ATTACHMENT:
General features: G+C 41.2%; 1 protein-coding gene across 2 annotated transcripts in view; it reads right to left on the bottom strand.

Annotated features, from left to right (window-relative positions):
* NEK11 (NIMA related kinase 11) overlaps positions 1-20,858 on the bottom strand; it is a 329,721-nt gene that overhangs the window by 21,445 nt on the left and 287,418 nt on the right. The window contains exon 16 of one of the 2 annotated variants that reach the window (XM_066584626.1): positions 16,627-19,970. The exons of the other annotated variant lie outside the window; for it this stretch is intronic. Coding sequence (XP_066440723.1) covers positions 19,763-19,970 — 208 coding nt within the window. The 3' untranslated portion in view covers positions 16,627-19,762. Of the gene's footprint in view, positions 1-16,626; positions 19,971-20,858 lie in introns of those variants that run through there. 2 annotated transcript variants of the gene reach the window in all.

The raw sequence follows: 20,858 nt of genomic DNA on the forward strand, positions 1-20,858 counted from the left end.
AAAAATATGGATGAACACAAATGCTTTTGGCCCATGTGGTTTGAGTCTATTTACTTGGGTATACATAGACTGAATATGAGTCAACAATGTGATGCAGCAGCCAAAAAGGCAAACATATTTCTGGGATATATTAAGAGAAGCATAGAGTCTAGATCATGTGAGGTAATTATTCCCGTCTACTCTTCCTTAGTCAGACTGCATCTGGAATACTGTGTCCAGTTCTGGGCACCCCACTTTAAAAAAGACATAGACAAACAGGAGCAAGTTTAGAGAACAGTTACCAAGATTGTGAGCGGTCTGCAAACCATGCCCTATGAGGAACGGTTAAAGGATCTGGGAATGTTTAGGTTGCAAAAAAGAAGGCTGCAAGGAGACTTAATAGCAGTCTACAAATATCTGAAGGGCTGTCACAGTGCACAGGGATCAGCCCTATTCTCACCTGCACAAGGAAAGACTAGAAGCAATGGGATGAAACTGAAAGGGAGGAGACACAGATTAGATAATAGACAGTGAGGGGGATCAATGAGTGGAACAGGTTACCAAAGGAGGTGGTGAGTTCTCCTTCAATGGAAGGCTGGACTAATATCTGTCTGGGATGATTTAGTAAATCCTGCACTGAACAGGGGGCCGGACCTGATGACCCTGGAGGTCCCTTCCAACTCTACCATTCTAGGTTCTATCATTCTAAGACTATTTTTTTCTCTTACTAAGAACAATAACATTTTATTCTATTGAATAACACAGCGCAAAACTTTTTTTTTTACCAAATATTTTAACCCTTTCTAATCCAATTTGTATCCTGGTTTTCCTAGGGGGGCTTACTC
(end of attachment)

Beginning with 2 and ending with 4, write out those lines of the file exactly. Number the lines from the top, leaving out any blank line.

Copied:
Annotated features, from left to right (window-relative positions):
* NEK11 (NIMA related kinase 11) overlaps positions 1-20,858 on the bottom strand; it is a 329,721-nt gene that overhangs the window by 21,445 nt on the left and 287,418 nt on the right. The window contains exon 16 of one of the 2 annotated variants that reach the window (XM_066584626.1): positions 16,627-19,970. The exons of the other annotated variant lie outside the window; for it this stretch is intronic. Coding sequence (XP_066440723.1) covers positions 19,763-19,970 — 208 coding nt within the window. The 3' untranslated portion in view covers positions 16,627-19,762. Of the gene's footprint in view, positions 1-16,626; positions 19,971-20,858 lie in introns of those variants that run through there. 2 annotated transcript variants of the gene reach the window in all.

The raw sequence follows: 20,858 nt of genomic DNA on the forward strand, positions 1-20,858 counted from the left end.